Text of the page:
Here are what the editors at HealthDay consider to be the most important developments in Rheumatology for October 2015. This roundup includes the latest research news from journal articles, as well as the FDA approvals and regulatory changes that are the most likely to affect clinical practice.
Synchronized Prescription Renewal Process Saves Time
FRIDAY, Oct. 30, 2015 (HealthDay News) — A synchronized prescription renewal process can save physicians time and money, which can be dedicated to patient care, according to a report from the American Medical Association (AMA).
Increasing Numbers of Med School Applicants, Enrollees
FRIDAY, Oct. 30, 2015 (HealthDay News) — There has been a 25 percent increase in the number of medical school enrollees since 2002, with the number reaching an all-time high of 20,630 this year, according to a report published online Oct. 22 by the Association of American Medical Colleges (AAMC).
Some RA Treatments Up Second Nonmelanoma Skin Cancer Risk
THURSDAY, Oct. 29, 2015 (HealthDay News) — For patients with rheumatoid arthritis (RA) and inflammatory bowel disease (IBD) with prior nonmelanoma skin cancer (NMSC), the risk of second NMSC varies with different treatments, according to a study published online Oct. 28 in JAMA Dermatology.
Lidocaine, Hyaluronidase Mix Works Faster in Myofascial Pain
THURSDAY, Oct. 29, 2015 (HealthDay News) — In patients with myofascial pain syndrome (MPS), trigger point injection (TPI) with lidocaine and hyaluronidase works more quickly on the first day following injection than lidocaine alone, but there are no significant differences between the methods after four days, according to a study published online Oct. 7 in Pain Practice.
Nearly 15 Percent of Plans Lack In-Network Specialists
WEDNESDAY, Oct. 28, 2015 (HealthDay News) — A considerable proportion of federal marketplace plans lack at least one in-network specialist, according to a research letter published in the Oct. 27 issue of the Journal of the American Medical Association.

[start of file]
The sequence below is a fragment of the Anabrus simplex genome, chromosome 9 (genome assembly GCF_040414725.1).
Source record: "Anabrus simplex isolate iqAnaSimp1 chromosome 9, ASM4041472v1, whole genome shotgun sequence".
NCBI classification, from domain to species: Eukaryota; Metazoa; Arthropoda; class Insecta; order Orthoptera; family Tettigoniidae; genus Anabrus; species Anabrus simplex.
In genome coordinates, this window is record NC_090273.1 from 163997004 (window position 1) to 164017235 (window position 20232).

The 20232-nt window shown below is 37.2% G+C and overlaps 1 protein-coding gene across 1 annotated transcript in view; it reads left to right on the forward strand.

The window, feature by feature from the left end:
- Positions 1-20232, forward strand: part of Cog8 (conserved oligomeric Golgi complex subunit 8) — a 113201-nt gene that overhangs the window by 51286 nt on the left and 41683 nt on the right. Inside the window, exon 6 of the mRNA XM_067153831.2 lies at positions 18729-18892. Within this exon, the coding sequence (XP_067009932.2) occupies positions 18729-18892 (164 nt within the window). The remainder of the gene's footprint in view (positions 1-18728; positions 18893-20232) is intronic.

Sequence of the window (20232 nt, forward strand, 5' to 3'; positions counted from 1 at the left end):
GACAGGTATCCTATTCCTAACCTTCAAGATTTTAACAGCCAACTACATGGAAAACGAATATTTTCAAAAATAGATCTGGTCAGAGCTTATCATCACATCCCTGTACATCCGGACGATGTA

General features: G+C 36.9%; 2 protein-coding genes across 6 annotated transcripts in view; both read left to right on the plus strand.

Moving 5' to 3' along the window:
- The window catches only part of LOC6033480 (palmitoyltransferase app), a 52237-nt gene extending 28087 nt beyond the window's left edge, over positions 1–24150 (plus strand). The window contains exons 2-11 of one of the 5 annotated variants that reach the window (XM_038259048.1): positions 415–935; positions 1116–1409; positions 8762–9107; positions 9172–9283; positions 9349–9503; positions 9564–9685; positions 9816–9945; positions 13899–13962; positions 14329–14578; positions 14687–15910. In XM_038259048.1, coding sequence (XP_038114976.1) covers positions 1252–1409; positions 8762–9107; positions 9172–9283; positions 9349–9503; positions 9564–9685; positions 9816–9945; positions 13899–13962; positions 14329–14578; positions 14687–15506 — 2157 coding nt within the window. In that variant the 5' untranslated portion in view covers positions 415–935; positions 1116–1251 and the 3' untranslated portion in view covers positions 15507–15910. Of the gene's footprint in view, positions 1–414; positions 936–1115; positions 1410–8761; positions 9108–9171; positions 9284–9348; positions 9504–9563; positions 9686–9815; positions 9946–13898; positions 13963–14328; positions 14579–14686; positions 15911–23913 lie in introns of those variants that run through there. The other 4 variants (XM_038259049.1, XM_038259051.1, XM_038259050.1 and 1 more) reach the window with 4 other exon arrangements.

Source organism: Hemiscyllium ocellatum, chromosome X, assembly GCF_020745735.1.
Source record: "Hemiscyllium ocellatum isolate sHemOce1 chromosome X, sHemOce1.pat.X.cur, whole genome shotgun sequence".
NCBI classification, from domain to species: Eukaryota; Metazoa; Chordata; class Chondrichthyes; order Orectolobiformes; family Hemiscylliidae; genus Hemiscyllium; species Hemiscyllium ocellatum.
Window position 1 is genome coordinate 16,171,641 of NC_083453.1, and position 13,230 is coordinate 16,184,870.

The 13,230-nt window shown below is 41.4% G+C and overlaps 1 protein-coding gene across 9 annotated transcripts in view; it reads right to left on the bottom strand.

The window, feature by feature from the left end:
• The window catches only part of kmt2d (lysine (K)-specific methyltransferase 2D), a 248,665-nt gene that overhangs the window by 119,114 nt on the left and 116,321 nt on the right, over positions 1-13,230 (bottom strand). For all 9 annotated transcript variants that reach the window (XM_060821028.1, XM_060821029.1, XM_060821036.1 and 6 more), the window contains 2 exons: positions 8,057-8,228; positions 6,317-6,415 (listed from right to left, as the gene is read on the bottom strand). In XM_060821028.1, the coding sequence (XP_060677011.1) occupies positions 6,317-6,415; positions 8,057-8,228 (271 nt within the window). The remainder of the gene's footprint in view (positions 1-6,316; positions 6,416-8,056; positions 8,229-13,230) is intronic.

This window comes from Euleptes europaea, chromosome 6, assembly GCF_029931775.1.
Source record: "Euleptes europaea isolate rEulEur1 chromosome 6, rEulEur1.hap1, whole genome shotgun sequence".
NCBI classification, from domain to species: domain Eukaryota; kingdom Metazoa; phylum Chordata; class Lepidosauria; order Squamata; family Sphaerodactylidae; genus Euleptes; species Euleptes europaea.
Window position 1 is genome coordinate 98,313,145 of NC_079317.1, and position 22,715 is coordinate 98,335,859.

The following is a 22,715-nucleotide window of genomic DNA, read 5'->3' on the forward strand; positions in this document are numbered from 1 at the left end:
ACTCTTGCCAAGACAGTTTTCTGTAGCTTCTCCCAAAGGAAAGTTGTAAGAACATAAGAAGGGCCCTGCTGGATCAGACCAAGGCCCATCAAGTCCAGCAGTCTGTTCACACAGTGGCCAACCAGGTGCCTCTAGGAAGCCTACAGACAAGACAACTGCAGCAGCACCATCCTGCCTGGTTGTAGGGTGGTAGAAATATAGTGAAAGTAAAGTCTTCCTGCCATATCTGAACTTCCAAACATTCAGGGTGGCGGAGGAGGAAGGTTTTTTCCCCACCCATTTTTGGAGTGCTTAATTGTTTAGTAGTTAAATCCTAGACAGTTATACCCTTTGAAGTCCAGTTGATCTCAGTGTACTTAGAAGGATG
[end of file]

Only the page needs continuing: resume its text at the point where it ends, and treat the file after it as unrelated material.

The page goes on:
Physician Emphasizes Importance of Saying Thank You
TUESDAY, Oct. 27, 2015 (HealthDay News) — The importance of thanking patients for coming to see you, the physician, is described in an essay published online in Medical Economics.
Vitamin D Supplementation Beneficial in Rheumatoid Arthritis
TUESDAY, Oct. 27, 2015 (HealthDay News) — For patients with active rheumatoid arthritis and vitamin D deficiency, vitamin D supplementation is associated with improved disease activity within a short period, according to a study published online Oct. 20 in the International Journal of Rheumatic Diseases.
AMA: Eight Reasons for Nonadherence to Medications
FRIDAY, Oct. 23, 2015 (HealthDay News) — Eight reasons associated with patient’s intentional nonadherence to medications have been identified in a report published by the American Medical Association (AMA).
Pain Relief, Function Up Post Knee Replacement in Arthritis
THURSDAY, Oct. 22, 2015 (HealthDay News) — Total knee replacement usually results in greater pain relief and better joint function after a year than nonsurgical osteoarthritis treatment, researchers report in the Oct. 22 issue of the New England Journal of Medicine.